During his Monday briefing with reporters in the White House, press secretary Jay Carney was asked several times how president Barack Obama would respond to a partial government shutdown. The most interesting query came from Cable News Network's senior White House correspondent Jim Costa, who asked if the Democrats have been using heightened rhetoric to attack Republicans and “trying to taunt” the GOP into doing a shutdown.
“In the last couple of weeks, Democrats including the president have -- and he has not used all these words but I’ll throw out some of them -- have referred to Republicans as arsonists, anarchists, extortionists, blackmailers, hostage takers,” Acosta noted. Even Dan Pfeiffer, assistant to the president and senior advisor to the president for strategy and communications, “talked about bombs being strapped to chests.”
Another left-wing scribe on the Post payroll? Actually, no, that's all from the pen of Jennifer Rubin, who's supposed to be the paper's conservative opinion blogger, but who often takes to her blog to slam other conservatives. Rubin's second charge, that Cuccinelli is absurdly playing the victim, illustrates that she may not really read that much of the newspaper which employs her. As I noted yesterday, Terry McAuliffe did NOT come off smelling likes roses in the Post's page B1 story about McAuliffe-supporting Democrats pushing TechPAC to reverse their endorsement of Cuccinelli for Virginia governor.
Now that the takeover of the Washington Post by Jeff Bezos is beginning, the Amazon.com billionaire is being deluged with unsolicited advice. One such uninvited adviser is Patrick Pexton, the paper's former ombudsman who wrote up an "open letter" urging Bezos to do a number of things.
Not all of it is bad advice but what stands out is his personal animus against the Post's sole conservative blogger, Jennifer Rubin whom he urges Bezos to fire. "Not because she’s conservative," he insists, "but because she’s just plain bad."
Politico reported today that net income at The Washington Post Co. dropped an astonishing 85 percent from the first quarter of last year to the first quarter of this year. The newspaper division posted an operating loss of $34.5 million over that period.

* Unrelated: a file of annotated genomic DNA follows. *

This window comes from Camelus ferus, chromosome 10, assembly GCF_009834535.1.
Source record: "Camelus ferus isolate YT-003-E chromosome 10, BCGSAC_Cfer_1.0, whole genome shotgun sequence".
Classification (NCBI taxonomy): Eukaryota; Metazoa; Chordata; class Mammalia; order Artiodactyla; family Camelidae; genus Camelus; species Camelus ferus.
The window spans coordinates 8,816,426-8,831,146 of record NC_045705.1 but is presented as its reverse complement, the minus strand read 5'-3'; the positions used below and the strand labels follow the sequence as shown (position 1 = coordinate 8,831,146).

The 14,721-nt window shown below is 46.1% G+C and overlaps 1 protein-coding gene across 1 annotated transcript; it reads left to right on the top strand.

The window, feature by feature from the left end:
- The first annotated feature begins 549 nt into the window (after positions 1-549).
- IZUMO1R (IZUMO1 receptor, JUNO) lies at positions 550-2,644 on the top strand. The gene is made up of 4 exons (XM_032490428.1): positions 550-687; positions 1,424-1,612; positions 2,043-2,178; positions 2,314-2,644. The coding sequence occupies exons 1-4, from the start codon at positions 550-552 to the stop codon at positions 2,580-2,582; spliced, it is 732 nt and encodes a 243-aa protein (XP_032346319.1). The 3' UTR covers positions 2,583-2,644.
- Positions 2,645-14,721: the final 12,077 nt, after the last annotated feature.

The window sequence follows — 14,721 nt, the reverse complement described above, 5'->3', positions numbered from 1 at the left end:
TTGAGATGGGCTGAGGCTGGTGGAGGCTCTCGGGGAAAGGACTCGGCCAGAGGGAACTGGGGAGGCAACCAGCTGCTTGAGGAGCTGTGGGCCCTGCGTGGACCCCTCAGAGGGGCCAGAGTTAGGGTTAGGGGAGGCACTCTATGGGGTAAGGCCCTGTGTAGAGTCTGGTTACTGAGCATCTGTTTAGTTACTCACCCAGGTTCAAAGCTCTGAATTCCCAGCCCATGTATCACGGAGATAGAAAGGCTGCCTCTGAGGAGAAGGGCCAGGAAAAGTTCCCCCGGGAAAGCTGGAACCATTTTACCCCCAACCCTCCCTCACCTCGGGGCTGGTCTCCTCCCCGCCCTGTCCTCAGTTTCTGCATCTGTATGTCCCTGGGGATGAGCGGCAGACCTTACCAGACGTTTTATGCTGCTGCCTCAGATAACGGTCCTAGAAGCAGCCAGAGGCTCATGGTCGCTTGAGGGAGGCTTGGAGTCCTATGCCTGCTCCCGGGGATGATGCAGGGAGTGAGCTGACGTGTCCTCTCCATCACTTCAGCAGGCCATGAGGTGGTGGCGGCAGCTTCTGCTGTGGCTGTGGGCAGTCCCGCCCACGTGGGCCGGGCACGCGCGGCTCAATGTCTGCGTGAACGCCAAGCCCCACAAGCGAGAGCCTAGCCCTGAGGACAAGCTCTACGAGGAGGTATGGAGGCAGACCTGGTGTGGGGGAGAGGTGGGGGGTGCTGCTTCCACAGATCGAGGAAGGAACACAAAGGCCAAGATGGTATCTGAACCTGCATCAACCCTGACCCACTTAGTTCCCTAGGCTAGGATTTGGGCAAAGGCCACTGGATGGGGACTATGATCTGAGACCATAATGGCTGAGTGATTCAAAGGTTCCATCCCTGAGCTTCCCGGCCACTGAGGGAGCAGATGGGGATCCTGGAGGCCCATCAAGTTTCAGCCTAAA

It looks as if the Post, like many other newspapers around the country, may have entered an age of decline. Newspapers just aren’t as profitable as they once were. The proliferation of online news outlets has given consumers a plethora of free news sources to choose from. But another factor may be the Post's persistent liberal bias, which is a turnoff to potential conservative subscribers.
Sunday's Reliable Sources was absurdly generous to the media for their coverage of the same-sex marriage debate, calling them "in the middle" and denying having seen any "rudeness" toward social conservatives.
Host Howard Kurtz teed up gay rights activist John Aravosis by asking, "Are the media waking up to the fact that this is a civil rights issue?" Meanwhile, Aravosis claimed the press is "still being objective and in the middle" on the issue while the Washington Post's "conservative" blogger Jennifer Rubin denied having seen any media "rudeness or abruptness" toward social conservatives. [Video below the break. Audio here.]
You have to hand it to Washington Post editors. They're pretty slick. In hiring Jennifer Rubin as their token conservative blogger, they have a rightie who criticizes the Right enough to ensure they seldom have to actually put in the print edition excerpts of her posts critical of President Obama. In early March I noted how Post opinion editors excerpted a Rubin blog which bashed the conservative CPAC conference rather than say publish a blog post which attacked Obama and the media over sequester hype.
In the Monday, April 1 paper the Post was at it again, choosing to run a Rubin piece that sought to explain how socially conservative opponents of same-sex marriage "lost the fight" on the policy issue. But a review of Rubin's Right Turn blog archive shows a piece she wrote on Friday morning that would have been excellent to put in print and which attacked President Obama over his "gun histrionics." Here's an excerpt which includes many of her key points (emphasis mine):
What's the point of the Washington Post retaining a conservative blogger when the paper's editors will opt to highlight her posts critiquing other conservatives rather than printing ones critical of the president and his lapdog lackeys in the press? Once again the Washington Post's op-ed page editors chose to excerpt a Jennifer Rubin blog post critical of conservatives rather than one tough on Barack Obama and the liberal media.
In her 8-paragraph March 4 item headlined "Talking truth to CPAC" -- condensed from a 14-paragraph blog post by the same title published online on March 3-- Rubin criticized the conservative gathering as "creatures of the 1980s, when our problems, our country and the world were different." "Younger conservatives have to take the movement into their own hands, refurbish it, revitalize it, cast off what is not relevant and persuade others to join the movement," if American political conservatism is to survive, Rubin concluded. Yet an hour earlier on Sunday, Rubin had published to the Post website a 15-paragraph item headlined, "Will anyone police this White House?" wherein the conservative blogger argued that (emphasis mine):